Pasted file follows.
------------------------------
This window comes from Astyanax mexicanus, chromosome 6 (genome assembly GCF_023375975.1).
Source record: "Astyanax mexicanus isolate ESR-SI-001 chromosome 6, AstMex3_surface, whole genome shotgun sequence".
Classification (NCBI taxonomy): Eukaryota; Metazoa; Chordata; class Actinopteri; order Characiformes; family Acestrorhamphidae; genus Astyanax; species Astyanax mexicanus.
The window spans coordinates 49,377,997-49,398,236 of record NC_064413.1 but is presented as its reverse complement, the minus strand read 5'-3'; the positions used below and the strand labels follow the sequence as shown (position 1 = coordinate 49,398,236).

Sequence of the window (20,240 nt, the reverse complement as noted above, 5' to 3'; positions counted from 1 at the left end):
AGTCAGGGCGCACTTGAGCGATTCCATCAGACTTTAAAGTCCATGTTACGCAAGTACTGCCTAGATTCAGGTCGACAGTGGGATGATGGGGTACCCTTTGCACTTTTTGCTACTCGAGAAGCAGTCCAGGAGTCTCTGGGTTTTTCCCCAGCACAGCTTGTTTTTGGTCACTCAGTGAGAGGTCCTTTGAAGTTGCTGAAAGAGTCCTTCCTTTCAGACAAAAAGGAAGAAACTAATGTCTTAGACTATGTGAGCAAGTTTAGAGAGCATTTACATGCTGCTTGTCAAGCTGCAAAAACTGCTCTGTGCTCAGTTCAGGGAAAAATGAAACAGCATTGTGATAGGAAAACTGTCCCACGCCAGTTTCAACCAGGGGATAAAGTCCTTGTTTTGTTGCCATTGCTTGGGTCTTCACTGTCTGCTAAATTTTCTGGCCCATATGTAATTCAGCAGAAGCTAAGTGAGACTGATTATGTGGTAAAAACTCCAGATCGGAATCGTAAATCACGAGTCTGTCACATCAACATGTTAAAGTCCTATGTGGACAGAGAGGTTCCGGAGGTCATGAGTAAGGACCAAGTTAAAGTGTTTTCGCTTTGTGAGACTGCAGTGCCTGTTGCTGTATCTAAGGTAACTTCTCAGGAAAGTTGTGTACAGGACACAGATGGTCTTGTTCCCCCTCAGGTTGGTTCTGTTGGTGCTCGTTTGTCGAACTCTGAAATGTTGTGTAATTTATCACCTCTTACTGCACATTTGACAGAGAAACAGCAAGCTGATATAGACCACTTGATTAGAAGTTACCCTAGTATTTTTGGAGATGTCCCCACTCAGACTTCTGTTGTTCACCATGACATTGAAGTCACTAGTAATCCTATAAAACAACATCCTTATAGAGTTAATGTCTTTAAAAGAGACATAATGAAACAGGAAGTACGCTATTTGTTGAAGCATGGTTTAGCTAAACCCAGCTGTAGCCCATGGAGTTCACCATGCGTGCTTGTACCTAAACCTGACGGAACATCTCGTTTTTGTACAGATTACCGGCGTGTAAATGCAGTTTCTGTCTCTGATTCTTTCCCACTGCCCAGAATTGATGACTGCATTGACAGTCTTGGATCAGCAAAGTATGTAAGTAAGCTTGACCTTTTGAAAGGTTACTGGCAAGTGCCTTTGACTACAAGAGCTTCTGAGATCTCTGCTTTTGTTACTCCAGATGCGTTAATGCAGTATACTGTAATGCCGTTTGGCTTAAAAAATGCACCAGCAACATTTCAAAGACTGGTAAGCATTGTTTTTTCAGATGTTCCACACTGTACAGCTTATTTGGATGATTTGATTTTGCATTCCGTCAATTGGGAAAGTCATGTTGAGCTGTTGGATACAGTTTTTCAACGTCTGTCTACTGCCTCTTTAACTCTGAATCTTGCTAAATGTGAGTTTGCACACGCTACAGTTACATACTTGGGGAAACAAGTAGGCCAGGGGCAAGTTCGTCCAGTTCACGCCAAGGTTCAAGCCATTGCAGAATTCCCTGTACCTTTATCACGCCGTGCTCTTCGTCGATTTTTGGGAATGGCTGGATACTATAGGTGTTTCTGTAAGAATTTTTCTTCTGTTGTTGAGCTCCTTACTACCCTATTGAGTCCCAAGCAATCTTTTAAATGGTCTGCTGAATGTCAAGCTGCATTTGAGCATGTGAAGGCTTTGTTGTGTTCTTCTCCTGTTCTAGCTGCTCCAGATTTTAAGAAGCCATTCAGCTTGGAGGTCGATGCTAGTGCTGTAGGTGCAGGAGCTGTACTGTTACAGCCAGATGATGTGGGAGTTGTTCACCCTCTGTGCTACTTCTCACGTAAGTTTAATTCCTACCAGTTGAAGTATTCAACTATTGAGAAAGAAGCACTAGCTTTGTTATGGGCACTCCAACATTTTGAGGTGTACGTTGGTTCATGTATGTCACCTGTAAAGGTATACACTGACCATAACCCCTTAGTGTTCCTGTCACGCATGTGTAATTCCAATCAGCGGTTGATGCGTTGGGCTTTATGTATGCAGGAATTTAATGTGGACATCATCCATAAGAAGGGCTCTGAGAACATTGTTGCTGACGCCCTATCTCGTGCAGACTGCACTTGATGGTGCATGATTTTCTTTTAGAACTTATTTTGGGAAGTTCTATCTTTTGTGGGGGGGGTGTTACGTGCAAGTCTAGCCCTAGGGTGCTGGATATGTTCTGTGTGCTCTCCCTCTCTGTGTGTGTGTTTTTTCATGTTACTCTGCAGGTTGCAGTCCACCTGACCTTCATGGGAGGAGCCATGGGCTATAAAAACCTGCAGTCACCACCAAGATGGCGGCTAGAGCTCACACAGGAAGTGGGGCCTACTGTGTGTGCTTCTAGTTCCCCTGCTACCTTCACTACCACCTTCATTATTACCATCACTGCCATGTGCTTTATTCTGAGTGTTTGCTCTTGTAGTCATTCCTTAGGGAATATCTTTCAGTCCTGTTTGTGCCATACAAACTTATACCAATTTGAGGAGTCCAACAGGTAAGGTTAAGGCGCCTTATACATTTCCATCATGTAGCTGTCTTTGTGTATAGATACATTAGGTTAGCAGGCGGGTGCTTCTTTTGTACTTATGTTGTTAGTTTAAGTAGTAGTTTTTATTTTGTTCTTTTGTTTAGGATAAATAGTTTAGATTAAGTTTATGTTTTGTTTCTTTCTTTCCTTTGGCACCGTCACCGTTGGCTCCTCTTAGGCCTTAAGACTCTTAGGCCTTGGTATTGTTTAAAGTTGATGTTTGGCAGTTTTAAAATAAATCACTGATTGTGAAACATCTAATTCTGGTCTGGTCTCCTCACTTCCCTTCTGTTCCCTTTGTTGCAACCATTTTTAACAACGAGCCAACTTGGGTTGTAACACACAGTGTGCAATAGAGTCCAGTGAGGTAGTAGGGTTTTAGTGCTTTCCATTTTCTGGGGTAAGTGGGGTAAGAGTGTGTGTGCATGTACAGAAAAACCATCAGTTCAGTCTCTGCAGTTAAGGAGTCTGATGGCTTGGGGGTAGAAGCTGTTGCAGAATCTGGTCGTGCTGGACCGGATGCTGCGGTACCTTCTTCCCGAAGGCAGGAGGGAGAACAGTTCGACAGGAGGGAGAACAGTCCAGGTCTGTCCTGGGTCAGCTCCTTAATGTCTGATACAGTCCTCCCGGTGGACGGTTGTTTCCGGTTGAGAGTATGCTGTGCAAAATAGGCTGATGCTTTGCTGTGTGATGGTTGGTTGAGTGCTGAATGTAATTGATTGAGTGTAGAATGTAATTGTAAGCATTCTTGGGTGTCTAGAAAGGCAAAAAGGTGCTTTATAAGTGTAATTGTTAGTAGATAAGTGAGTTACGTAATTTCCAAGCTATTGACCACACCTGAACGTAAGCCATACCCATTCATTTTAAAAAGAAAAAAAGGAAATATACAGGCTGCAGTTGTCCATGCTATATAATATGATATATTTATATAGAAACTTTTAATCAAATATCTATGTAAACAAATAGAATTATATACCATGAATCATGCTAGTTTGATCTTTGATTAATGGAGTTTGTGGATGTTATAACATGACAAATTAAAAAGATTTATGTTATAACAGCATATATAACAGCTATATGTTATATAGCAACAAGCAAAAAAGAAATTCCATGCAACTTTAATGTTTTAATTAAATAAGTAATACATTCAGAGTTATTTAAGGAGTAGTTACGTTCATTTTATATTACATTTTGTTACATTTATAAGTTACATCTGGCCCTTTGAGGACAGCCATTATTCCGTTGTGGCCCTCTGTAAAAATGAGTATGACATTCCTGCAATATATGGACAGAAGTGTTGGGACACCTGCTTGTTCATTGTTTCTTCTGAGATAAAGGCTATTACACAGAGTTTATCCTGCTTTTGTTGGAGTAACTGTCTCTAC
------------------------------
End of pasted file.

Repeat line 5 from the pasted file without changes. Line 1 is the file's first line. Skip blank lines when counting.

Sequence of the window (20,240 nt, the reverse complement as noted above, 5' to 3'; positions counted from 1 at the left end):